My favorite comedies are the ones that mix in a healthy amount of pathos with their humor. It’s likely because I’m programmed to cry several times a week and watch 40 hours of television, and I’d rather multitask and get it done all at once. For a show with an 18-episode single season, Freaks and Geeks was overflowing with tender, moving moments. It’s certainly one of the most purely funny shows in history, but while I could never even begin to list the funniest moments in any single episode, I think those distinctly nuanced moments deserve some attention. My list of most touching moments after the jump.
6. Lindsay’s Grandma, Pilot
“‘No, there’s nothing’. She was a good person all of her life, and that’s what she got”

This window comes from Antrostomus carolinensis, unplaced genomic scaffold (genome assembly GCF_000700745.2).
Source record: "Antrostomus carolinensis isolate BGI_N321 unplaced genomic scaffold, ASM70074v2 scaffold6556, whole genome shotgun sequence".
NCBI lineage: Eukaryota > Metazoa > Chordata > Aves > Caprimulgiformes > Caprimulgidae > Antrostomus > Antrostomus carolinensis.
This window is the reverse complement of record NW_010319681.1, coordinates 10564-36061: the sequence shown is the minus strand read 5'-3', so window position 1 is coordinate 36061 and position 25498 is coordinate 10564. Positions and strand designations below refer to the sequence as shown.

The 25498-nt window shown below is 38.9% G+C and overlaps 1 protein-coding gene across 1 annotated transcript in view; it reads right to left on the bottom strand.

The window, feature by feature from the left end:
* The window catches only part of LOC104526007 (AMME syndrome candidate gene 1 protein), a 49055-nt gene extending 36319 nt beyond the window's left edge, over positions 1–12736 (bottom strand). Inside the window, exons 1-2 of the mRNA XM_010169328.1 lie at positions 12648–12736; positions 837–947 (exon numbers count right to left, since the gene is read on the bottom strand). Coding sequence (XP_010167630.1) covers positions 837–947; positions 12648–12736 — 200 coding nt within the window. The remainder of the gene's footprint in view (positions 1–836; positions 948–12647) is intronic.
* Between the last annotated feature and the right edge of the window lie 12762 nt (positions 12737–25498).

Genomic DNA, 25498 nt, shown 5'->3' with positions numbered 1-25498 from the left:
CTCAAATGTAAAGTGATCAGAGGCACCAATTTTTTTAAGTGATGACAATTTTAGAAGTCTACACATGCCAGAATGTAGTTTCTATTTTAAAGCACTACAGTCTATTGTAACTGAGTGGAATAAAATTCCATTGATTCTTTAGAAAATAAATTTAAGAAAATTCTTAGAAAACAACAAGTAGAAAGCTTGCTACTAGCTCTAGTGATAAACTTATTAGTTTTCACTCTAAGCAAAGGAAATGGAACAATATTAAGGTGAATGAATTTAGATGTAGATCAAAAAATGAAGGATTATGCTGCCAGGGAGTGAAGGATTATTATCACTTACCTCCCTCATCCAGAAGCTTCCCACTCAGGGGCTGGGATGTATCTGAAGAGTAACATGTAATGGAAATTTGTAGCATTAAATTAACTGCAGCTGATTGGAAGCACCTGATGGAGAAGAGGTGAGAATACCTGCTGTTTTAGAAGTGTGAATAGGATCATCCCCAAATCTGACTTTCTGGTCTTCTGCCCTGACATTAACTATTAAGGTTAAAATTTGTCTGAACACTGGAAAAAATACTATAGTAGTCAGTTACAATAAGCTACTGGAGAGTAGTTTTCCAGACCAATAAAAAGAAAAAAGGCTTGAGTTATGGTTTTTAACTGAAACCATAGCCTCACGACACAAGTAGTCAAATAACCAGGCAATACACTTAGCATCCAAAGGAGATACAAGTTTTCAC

Lindsay is the most consistently grounded character in the show (including her parents) and compared against some of the other characters on this list it’s impossible to miss how privileged she truly is. She has a warm house with two supportive parents, does well in school, gets along easily with different crowds, and clearly has a bright future ahead of her. This speech, late in show’s first episode, is so moving because, and not in spite, of that privilege. Lindsay is exactly the type of person other characters in the show secretly wish they could be, and yet she carries around a very real pain following the death of her grandmother, who she watched die knowing nothing was on the other end. It’s an experience that serves as the catalyst of Lindsay’s experimentation with the Freaks – and therefore the catalyst to the entire plot of the show – but more importantly lays the groundwork for the show’s themes of exploration and disappointment. For all her safety and support, Lindsay still feels meaningless.
5. Kim and Millie Bond, Dead Dogs and Gym Teachers
“Oh my God, I’m so bad”